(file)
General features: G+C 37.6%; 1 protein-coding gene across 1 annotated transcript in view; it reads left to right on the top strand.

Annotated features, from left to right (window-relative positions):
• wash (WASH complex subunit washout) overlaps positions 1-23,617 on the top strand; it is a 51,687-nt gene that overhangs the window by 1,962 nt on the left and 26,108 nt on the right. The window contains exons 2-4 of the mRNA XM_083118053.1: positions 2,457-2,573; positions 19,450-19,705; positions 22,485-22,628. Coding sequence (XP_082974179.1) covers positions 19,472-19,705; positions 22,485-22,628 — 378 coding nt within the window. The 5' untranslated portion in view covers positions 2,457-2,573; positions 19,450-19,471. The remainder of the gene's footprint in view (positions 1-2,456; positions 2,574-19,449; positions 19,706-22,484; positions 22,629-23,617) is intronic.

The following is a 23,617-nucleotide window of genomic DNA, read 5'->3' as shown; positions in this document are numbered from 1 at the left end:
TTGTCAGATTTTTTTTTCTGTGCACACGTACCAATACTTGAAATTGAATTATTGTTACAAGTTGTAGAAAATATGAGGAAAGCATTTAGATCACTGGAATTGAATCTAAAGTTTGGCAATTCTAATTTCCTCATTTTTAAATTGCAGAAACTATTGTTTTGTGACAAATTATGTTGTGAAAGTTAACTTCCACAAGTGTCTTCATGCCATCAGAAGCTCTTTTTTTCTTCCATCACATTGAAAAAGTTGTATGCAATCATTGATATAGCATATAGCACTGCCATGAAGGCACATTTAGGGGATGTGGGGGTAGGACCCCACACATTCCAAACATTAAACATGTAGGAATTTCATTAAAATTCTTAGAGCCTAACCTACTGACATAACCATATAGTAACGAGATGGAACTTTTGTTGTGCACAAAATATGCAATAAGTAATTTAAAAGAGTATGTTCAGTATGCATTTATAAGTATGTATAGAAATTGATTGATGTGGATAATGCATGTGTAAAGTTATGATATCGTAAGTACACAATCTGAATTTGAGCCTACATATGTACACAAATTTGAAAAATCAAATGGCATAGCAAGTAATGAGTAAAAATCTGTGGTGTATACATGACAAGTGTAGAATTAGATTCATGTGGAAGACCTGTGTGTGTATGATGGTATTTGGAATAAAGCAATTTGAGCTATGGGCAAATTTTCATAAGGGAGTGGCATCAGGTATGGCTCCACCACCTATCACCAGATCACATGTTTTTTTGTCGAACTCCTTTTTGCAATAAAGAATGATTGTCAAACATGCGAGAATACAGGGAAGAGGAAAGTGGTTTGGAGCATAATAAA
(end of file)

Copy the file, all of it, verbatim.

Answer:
General features: G+C 37.6%; 1 protein-coding gene across 1 annotated transcript in view; it reads left to right on the top strand.

Annotated features, from left to right (window-relative positions):
• wash (WASH complex subunit washout) overlaps positions 1-23,617 on the top strand; it is a 51,687-nt gene that overhangs the window by 1,962 nt on the left and 26,108 nt on the right. The window contains exons 2-4 of the mRNA XM_083118053.1: positions 2,457-2,573; positions 19,450-19,705; positions 22,485-22,628. Coding sequence (XP_082974179.1) covers positions 19,472-19,705; positions 22,485-22,628 — 378 coding nt within the window. The 5' untranslated portion in view covers positions 2,457-2,573; positions 19,450-19,471. The remainder of the gene's footprint in view (positions 1-2,456; positions 2,574-19,449; positions 19,706-22,484; positions 22,629-23,617) is intronic.

The following is a 23,617-nucleotide window of genomic DNA, read 5'->3' as shown; positions in this document are numbered from 1 at the left end:
TTGTCAGATTTTTTTTTCTGTGCACACGTACCAATACTTGAAATTGAATTATTGTTACAAGTTGTAGAAAATATGAGGAAAGCATTTAGATCACTGGAATTGAATCTAAAGTTTGGCAATTCTAATTTCCTCATTTTTAAATTGCAGAAACTATTGTTTTGTGACAAATTATGTTGTGAAAGTTAACTTCCACAAGTGTCTTCATGCCATCAGAAGCTCTTTTTTTCTTCCATCACATTGAAAAAGTTGTATGCAATCATTGATATAGCATATAGCACTGCCATGAAGGCACATTTAGGGGATGTGGGGGTAGGACCCCACACATTCCAAACATTAAACATGTAGGAATTTCATTAAAATTCTTAGAGCCTAACCTACTGACATAACCATATAGTAACGAGATGGAACTTTTGTTGTGCACAAAATATGCAATAAGTAATTTAAAAGAGTATGTTCAGTATGCATTTATAAGTATGTATAGAAATTGATTGATGTGGATAATGCATGTGTAAAGTTATGATATCGTAAGTACACAATCTGAATTTGAGCCTACATATGTACACAAATTTGAAAAATCAAATGGCATAGCAAGTAATGAGTAAAAATCTGTGGTGTATACATGACAAGTGTAGAATTAGATTCATGTGGAAGACCTGTGTGTGTATGATGGTATTTGGAATAAAGCAATTTGAGCTATGGGCAAATTTTCATAAGGGAGTGGCATCAGGTATGGCTCCACCACCTATCACCAGATCACATGTTTTTTTGTCGAACTCCTTTTTGCAATAAAGAATGATTGTCAAACATGCGAGAATACAGGGAAGAGGAAAGTGGTTTGGAGCATAATAAA